The constitutional position of the Lord Advocate
The position of the Lord Advocate and the criticism being meted out by the media and public generally on the resignation of Lord Hardie
Lord Hardie’s resignation as Lord Advocate has come at a bad time - and not just for the First Minister and his beleaguered Cabinet. For if following the progress of the new legislature on the Mound and coping with the increasing importance of the European Convention on Human Rights were not enough to keep the legal profession in Scotland sufficiently occupied, there is now added the task of attempting to answer the non-lawyer who cares to ask, “What’s all this fuss about?”
In providing an explanation, it seems fair to say that the strident response which the resignation has provoked has its roots in the recent developments referred to above. Lord Advocates have been elevated to the Bench in the past (and have suffered stinging criticism as a result) yet the flavour of the recent criticisms seems slightly different, rolling together worries over the Lockerbie trial, the ECHR, judicial appointments and underlying disquiet at the Lord Advocate’s position in the Scottish Cabinet.
Taken as a whole, these criticisms go further than the issue of judicial appointments per se to a more fundamental concern with the constitutional position of the Lord Advocate and his combined roles of politician, prosecutor, and judge-maker. Certainly, this seems an unnecessary number of responsibilities for any one individual and are cause for alarm in those with even a passing interest in the notion of separation of powers. In untangling the various strands of recent comment it may be useful, then, to explore these different combinations of functions and assess them individually.
The Lord Advocate as prosecutor and politician
Public prosecution of crime is the historical raison d’etre of the Lord Advocate, his responsibility for prosecution being formalised by an Act of Parliament of 1587. Having been given the right to instigate proceedings regardless of the wishes of the party injured by an offence, the last 400 or so years have seen prosecution of crime become - in all but the most exceptional case - the exclusive province of the Crown. That there are good reasons for an Office of State devoted to prosecution is undisputed. More difficult to reconcile is the embodiment of that Office in an individual who has grown to be such a significant figure in the Scottish “political hierarchy”1. As adviser to the government on Scots law (and as occasional counsel for the government in litigation), the Lord Advocate became intimately associated with the government of the day, an association made all the stronger when - as happened for most of the 20th Century - he sat as an MP or in the Lords. This dual role has given rise to two competing impulses: that the Lord Advocate should be both independent in his prosecutorial capacity and politically accountable as a law officer.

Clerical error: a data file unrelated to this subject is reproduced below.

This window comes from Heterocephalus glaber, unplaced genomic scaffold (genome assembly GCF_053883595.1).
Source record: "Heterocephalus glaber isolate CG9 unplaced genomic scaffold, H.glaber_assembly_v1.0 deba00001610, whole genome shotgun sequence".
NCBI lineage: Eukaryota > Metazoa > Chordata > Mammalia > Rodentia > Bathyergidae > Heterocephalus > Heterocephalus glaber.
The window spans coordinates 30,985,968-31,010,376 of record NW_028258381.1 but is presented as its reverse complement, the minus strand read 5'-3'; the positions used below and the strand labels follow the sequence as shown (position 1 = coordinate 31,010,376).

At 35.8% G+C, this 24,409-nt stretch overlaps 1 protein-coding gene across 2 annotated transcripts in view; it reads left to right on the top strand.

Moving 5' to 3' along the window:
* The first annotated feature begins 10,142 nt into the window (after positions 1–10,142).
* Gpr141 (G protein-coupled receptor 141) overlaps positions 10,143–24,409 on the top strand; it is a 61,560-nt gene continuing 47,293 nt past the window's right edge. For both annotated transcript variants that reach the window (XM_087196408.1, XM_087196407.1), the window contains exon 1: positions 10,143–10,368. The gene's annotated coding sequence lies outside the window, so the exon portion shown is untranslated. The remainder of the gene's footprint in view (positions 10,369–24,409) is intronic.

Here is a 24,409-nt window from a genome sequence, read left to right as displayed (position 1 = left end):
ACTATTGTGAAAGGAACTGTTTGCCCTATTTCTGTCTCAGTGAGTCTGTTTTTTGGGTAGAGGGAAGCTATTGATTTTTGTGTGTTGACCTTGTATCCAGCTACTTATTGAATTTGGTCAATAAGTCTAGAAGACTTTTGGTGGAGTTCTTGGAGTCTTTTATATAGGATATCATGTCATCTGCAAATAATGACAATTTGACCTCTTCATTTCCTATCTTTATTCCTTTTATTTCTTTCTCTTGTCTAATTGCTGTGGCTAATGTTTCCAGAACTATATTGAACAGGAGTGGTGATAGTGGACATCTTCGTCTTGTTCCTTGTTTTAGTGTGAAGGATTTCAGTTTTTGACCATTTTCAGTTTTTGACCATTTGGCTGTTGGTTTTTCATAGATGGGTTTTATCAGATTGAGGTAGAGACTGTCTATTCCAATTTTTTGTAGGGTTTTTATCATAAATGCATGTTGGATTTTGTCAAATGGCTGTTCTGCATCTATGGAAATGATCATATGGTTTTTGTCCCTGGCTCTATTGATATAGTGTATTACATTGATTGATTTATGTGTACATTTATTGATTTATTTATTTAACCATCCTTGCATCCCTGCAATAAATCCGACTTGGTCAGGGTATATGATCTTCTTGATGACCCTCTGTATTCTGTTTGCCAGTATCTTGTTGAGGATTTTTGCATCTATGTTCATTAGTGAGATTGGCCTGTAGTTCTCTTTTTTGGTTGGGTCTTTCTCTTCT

This desire for political accountability has been given weight even where the question involves the prosecutorial rather than governmental role. For though in the Lord Advocate is placed “a constitutional trust”2 there must be a glaring breach of that trust before the courts will intervene. Lord President Clyde’s3 view that, whilst the law officer could be subject to, “the constitutional safeguards of Parliamentary action,” there was no remedy at law for a party aggrieved by the exercise of his prosecutorial power, has been slightly modified by later cases. Nonetheless, the “hands-off” approach prevails, justified by reference to the public interest in the efficient administration of justice: it is undesirable to see the decisions of the prosecutor challenged on a regular basis in the courts.
This traditional compromise has been formalised by the Scotland Act 1998 (“the 1998 Act”). Section 48 requires prosecutorial decisions (and decisions as to the investigation of deaths) to be taken by the Lord Advocate, “independently of any other person”. Yet the same section requires the Scottish Parliament to approve nominations for the post, thereby enhancing - at least on paper - the political dimensions of the appointment. The Lord Advocate and the Solicitor General are to be accountable to the legislature in Edinburgh rather than London.